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Direct3D 10/11 Is Now Natively Implemented On Linux!

Michael Larabel

Published on 21 September 2010
Written by Michael Larabel
Page 1 of 1 - 270 Comments

It's a pity Luca Barbieri or any Mesa / Gallium3D developers are not at Oktoberfest as they are deserving of more than a few Maß of Augustiner. In fact, today a new Gallium3D state tracker was pushed into Mesa and it's perhaps the most interesting state tracker for this open-source graphics driver architecture yet. It's a state tracker that exposes Microsoft's DirectX 10/11 API on Linux! And it's already working and can be hooked into Wine!

Luca Barbieri made a rather significant commit today that adds a state tracker dubbed "d3d1x", which implements the Direct3D 10/11 COM API in Gallium3D. Luca says this is just the initial version, but it's already working and can run a few DirectX 10/11 texturing demos on Linux at the moment. This is not a matter of simply translating the Direct3D calls and converting them to OpenGL like how Wine currently handles it, but is natively implemented within Gallium3D and TGSI to speak directly to the underlying graphics driver and hardware. Thanks to Gallium3D's architecture, this Direct3D support essentially becomes "free" to all Linux drivers with little to no work required.

As said in the commit, "The primary goal is to realize Gallium's promise of multiple API support, and provide an API that can be easily implemented with just a very thin wrapper over Gallium, instead of the enormous amount of complex code needed for OpenGL. The secondary goal is to run Windows Direct3D 10/11 games on Linux using Wine."

In regards to Wine taking advantage of this state tracker, no DLLs have been published yet for Wine to hook into this state tracker, but Luca says that should be quite easy to accomplish.

If things could not get any better, "Fglrx and nvidia drivers can also be supported by writing a Gallium driver that talks to them using OpenGL, which is a relatively easy task. Thanks to the great design of Direct3D 10/11 and closeness to Gallium, this approach should not result in detectable overhead, and is the most maintainable way to do it, providing a path to switch to the open Gallium drivers once they are on par with the proprietary ones."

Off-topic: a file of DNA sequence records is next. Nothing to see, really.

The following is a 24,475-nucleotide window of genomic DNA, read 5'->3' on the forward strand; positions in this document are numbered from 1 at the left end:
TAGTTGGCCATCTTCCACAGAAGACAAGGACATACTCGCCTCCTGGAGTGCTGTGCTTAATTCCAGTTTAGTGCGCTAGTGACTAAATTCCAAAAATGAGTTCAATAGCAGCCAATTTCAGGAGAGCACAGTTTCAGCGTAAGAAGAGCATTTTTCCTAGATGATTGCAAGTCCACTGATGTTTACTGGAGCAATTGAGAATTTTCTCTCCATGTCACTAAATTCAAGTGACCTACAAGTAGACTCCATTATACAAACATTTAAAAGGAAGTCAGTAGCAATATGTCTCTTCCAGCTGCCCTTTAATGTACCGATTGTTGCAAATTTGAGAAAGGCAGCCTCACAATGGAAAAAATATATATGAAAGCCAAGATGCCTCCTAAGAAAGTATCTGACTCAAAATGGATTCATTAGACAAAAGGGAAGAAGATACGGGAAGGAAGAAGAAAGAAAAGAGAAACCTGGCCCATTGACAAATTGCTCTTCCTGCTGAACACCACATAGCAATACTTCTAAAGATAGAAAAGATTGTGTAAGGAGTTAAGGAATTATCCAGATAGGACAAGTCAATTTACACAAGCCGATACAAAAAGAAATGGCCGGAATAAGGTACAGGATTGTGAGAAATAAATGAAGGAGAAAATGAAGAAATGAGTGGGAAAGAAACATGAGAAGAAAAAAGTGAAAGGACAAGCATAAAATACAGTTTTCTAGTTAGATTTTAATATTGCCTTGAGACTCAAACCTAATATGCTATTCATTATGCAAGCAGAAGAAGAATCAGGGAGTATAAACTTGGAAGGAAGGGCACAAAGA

This is incredible news especially as Wine only has limited DirectX 10.0 support and lacks no form of DirectX 11.0 at the moment.

As another goal of this state tracker, "The third goal is to provide a superior alternative to OpenGL for graphics programming on non-Windows systems, particularly Linux and other free and open systems. Thanks to a very clean and well-though design done from scratch, the Direct3D 10/11 APIs are vastly better than OpenGL and can be supported with orders of magnitude less code and development time, as you can see by comparing the lines of code of this commit and those in the existing Mesa OpenGL implementation."

For those thinking that Direct3D 10/11 on Linux will be sub-par, "Finally, a mature Direct3D 10/11 implementation is intrinsically going to be faster and more reliable than an OpenGL implementation, thanks to the dramatically smaller API and the segregation of all nontrivial work to object creation that the application must perform ahead of time."

VMware previously was working on a Direct3D state tracker and it was not going to be open-source and primarily targeted for Gallium3D on Windows, but this is different and is open-source thanks to its development by a community members. This VMware / Tungsten state tracker also targeted Direct3D 9.0.

Prost to Gallium3D and the open-source Mesa developers for making this milestone possible! Hopefully soon we can finally see an OpenGL 3.x/4.0 state tracker too. Implementing Direct3D 10/11 on Linux required around 26,000 lines of code to be added to Mesa. I have to wonder though what the Microsoft executive that was buying me beers has to say about Direct3D on Linux.

About The Author
Michael Larabel is the principal author of Phoronix.com and founded the web-site in 2004 with a focus on enriching the Linux hardware experience and being the largest web-site devoted to Linux hardware reviews, particularly for products relevant to Linux gamers and enthusiasts but also commonly reviewing servers/workstations and embedded Linux devices. Michael has written more than 10,000 articles covering the state of Linux hardware support, Linux performance, graphics hardware drivers, and other topics. Michael is also the lead developer of the Phoronix Test Suite, Phoromatic, and OpenBenchmarking.org automated testing software. He can be followed via and or contacted via .
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